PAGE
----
Last week, the Trump administration’s move to limit Huawei’s access to American components brought the waves of the trade war ashore in ways that were perceptible to the most casual African observer of the China-Africa relationship.
CGD Policy Blogs
Putting “Account” at the Center of “Accountability”: Why ICT Won’t Improve Education Systems (and Beyond), and What Will
If you work in or on international development, the last time you heard, saw, thought, or said the word “accountability” was probably this week—maybe even today. Lant Pritchett and I argue in our new paper that accountability is, indeed, central to high-performing governance and welfare-enhancing service provision (education, health, etc.) systems.
The world of digital financial services (DFS)—mobile money, mobile banking, digital payment platforms, and FinTechs—is the new frontier for financial inclusion. But what does this frontier mean for women—and how can we navigate it using harmonized gender data? Starting with the G7 gender ministerial later this week, several high-level meetings in the next six months provide an opportunity for the international community to begin addressing that question by setting a common gender data agenda—a necessary step if DFS are to help close the financial inclusion gender gap.
While income growth has been labeled "the holy grail of development," new analysis from Owen Barder, Lee Robinson, and Euan Ritchie suggests that there is just as much value in focusing on promoting innovation and the spread of technology.
In Africa, as in much of the developing world, “informality” has become the dread of policymakers who are constantly told by international development agencies and consultants to “formalise” their economies.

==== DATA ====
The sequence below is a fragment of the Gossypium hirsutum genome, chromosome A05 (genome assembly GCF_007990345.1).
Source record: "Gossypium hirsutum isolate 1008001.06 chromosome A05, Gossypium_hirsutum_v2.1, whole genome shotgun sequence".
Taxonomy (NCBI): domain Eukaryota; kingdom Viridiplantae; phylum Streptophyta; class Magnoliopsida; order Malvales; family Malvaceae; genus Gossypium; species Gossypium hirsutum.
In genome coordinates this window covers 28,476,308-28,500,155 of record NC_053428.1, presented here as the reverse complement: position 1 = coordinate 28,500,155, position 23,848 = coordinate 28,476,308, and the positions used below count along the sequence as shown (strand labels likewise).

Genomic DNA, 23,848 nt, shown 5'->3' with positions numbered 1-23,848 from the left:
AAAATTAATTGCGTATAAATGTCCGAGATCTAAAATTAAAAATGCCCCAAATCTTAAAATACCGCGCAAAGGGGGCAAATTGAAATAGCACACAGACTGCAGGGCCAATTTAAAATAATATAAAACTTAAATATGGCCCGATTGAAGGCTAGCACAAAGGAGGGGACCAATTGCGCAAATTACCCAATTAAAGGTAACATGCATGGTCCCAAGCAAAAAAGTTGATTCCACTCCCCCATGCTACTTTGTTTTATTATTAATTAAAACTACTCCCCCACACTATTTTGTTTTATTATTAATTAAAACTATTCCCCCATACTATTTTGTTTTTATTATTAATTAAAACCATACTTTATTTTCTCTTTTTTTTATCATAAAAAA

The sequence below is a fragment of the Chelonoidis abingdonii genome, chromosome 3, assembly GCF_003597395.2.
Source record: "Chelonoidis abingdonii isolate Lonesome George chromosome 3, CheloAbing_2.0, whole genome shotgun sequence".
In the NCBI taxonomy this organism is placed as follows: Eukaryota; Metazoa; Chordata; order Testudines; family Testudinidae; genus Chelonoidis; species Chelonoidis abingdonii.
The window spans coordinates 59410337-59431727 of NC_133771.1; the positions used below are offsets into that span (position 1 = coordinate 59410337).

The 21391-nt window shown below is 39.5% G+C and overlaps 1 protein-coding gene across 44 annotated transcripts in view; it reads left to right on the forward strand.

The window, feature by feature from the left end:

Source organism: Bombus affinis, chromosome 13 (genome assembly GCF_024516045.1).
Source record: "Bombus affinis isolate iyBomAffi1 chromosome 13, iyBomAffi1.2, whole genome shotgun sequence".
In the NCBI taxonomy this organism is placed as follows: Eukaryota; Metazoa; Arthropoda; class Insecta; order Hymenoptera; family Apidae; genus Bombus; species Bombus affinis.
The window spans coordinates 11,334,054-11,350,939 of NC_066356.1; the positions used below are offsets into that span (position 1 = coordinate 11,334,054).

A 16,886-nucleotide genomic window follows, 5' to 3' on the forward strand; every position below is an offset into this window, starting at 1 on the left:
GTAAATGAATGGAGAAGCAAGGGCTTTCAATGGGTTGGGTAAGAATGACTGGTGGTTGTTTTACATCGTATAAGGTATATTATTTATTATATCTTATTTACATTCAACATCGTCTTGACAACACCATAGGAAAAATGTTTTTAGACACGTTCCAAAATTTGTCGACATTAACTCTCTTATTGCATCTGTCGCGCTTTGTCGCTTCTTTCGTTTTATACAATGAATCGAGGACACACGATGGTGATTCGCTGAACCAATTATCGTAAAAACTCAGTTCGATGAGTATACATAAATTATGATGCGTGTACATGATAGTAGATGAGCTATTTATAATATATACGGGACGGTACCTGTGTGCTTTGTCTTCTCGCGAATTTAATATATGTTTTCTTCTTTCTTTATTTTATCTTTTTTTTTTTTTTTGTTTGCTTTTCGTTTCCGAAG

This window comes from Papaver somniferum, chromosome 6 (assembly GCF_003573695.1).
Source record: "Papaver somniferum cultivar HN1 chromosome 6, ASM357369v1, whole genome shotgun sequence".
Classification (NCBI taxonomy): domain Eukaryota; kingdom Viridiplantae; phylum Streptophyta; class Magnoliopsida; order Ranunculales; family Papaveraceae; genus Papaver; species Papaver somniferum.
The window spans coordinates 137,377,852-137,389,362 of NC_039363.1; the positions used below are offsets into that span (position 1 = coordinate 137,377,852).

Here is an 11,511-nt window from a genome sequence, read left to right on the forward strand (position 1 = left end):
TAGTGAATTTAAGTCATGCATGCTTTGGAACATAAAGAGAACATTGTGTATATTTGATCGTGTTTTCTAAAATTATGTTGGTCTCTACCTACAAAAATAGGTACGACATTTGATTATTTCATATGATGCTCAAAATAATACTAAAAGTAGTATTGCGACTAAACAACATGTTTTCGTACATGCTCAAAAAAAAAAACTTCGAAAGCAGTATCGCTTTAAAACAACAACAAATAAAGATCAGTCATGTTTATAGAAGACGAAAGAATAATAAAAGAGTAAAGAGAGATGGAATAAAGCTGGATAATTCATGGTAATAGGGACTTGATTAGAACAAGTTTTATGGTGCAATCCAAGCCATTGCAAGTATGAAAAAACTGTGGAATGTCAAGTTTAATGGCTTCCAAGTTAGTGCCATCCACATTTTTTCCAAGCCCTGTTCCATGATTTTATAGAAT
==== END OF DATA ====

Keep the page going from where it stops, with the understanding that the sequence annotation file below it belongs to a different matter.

There is an industrial revolution underway in sub-Saharan Africa’s most entrepreneurial economies.
While there are several success stories where technology has helped level the playing field and brought economic opportunities to vulnerable communities in India, the question remains: Will technology help advance gender equality, or will it instead fuel a growing gender-digital divide?
In many developing countries health supply chains function poorly, resulting in frequent stockouts and many substandard and even falsified medications—which undermine treatment effectiveness and raise the risk of antimicrobial resistance.
I wrote last week that with an Administration and Congress both prioritizing gender equality and women’s economic empowerment, now was a good time to put in place legislation that would leverage the power of US-based multinational enterprises to encourage gender equality in the workplace in countries that legally enforced discrimination. A recent case of US-based multinational enterprises abetting discrimination suggests an extension to the law, and the creation of the new US Development Finance Corporation provides a new tool for the legislation to use.
In our recent paper published by GSMA, we examined two approaches to conducting customer identification, verification, and due diligence (collectively referred to as “know your customer” or KYC) that make it easier for financial service providers to take on new customers: tiered KYC and electronic KYC (e-KYC). Of the two, e-KYC is the more promising long-term approach, but also the more challenging to implement.